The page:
<span class=”paragraphSection”><div class=”boxTitle”>Abstract</div><div class=”boxTitle”>Introduction:</div>Abstinence reinforcement is efficacious for improving smoking treatment outcomes, but practical constraints related to the need for multiple in-person carbon monoxide (CO) breath tests daily to verify smoking abstinence have limited its use. This study tested an mHealth procedure to remotely monitor and reinforce smoking abstinence in individuals’ natural environment.<div class=”boxTitle”>Methods:</div>Eligible treatment-seeking smokers (<span style=”font-style:italic;”>N</span> = 90) were randomized to (1) usual care and ecological monitoring with abstinence reinforcement (mHealth reinforcement) or (2) without reinforcement (mHealth monitoring). Usual care was 8 weeks of transdermal nicotine and twice-weekly telephone counseling. Following training, an interactive voice response system prompted participants to conduct CO tests 1–3 daily at pseudorandom times (7 <span style=”text-transform:lowercase;font-variant:small-caps;”>am</span> to 10 <span style=”text-transform:lowercase;font-variant:small-caps;”>pm</span>) for 4 weeks. When prompted, participants used a study cell phone and CO monitor to complete a CO self-test, video record the process, and submit videos using multimedia messaging. mHealth reinforcement participants could earn prizes for smoking-negative on-time CO tests. The interactive voice response generated preliminary earnings immediately. Earnings were finalized by comparing video records against participants’ self-reports. <div class=”boxTitle”>Results:</div>mHealth reinforcement was associated with a greater proportion of smoking-negative CO tests, longest duration of prolonged abstinence, and point-prevalence abstinence during the monitoring/reinforcement phase compared to mHealth monitoring (<span style=”font-style:italic;”>p</span> < .01, <span style=”font-style:italic;”>d</span> = 0.8–1.3). Follow-up (weeks 4–24) analyses indicated main effects of reinforcement on point-prevalence abstinence and proportion of days smoked (<span style=”font-style:italic;”>p</span> ≤ .05); values were comparable by week 24.<div class=”boxTitle”>Conclusions:</div>mHealth reinforcement has short-term efficacy. Research on methods to enhance and sustain benefits is needed.<div class=”boxTitle”>Implications:</div>This study suggests that mHealth abstinence reinforcement is efficacious and may present temporal and spatial opportunities to research, engage, and support smokers trying to quit that do not exist with conventional (not technology-based) reinforcement interventions.</span>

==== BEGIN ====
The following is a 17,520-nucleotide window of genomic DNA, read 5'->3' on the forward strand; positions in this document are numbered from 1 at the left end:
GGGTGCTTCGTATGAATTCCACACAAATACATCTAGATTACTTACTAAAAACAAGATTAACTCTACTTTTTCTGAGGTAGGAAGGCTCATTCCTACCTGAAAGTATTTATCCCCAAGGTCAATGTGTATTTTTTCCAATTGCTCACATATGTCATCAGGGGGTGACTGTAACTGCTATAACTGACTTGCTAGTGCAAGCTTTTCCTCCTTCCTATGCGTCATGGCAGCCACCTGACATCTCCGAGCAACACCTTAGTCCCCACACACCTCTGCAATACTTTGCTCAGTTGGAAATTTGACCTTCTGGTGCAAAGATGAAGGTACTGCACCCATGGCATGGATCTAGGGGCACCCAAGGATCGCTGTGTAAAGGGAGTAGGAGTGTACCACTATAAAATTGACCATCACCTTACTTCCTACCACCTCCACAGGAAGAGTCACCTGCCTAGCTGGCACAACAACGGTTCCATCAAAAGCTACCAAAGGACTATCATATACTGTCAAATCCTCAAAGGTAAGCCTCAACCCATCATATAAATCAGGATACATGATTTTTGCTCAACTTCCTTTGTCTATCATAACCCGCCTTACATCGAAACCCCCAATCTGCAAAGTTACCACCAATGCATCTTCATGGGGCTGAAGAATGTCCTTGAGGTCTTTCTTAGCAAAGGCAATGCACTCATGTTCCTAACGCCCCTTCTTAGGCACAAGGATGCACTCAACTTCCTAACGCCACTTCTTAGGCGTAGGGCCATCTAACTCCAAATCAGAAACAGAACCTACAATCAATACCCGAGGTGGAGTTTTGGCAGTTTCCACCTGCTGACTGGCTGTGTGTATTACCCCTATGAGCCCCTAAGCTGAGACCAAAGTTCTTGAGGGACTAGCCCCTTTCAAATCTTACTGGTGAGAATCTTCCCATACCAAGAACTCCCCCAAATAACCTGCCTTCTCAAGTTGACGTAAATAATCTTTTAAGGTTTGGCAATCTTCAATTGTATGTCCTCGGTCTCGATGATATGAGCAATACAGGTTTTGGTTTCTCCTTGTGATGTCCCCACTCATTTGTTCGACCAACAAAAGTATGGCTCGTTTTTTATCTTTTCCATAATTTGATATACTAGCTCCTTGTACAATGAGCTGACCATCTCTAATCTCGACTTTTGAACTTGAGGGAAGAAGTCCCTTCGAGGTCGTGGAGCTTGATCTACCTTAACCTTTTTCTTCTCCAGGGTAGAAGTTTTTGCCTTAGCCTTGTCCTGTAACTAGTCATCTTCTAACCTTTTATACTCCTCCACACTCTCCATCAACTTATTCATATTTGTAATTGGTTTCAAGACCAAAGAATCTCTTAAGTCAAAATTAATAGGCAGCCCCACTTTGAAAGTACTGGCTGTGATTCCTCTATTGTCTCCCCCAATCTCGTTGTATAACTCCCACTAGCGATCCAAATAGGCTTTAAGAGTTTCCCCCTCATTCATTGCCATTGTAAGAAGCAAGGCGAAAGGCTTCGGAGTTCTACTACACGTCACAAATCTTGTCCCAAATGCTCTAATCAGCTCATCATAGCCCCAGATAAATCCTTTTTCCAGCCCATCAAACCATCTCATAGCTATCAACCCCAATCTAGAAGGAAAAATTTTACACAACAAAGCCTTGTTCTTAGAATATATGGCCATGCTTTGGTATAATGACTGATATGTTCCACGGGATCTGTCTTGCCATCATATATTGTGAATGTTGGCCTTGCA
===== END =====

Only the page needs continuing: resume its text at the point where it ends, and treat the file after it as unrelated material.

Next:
A Randomized Trial of Adjunct mHealth Abstinence Reinforcement With Transdermal Nicotine and Counseling for Smoking Cessation
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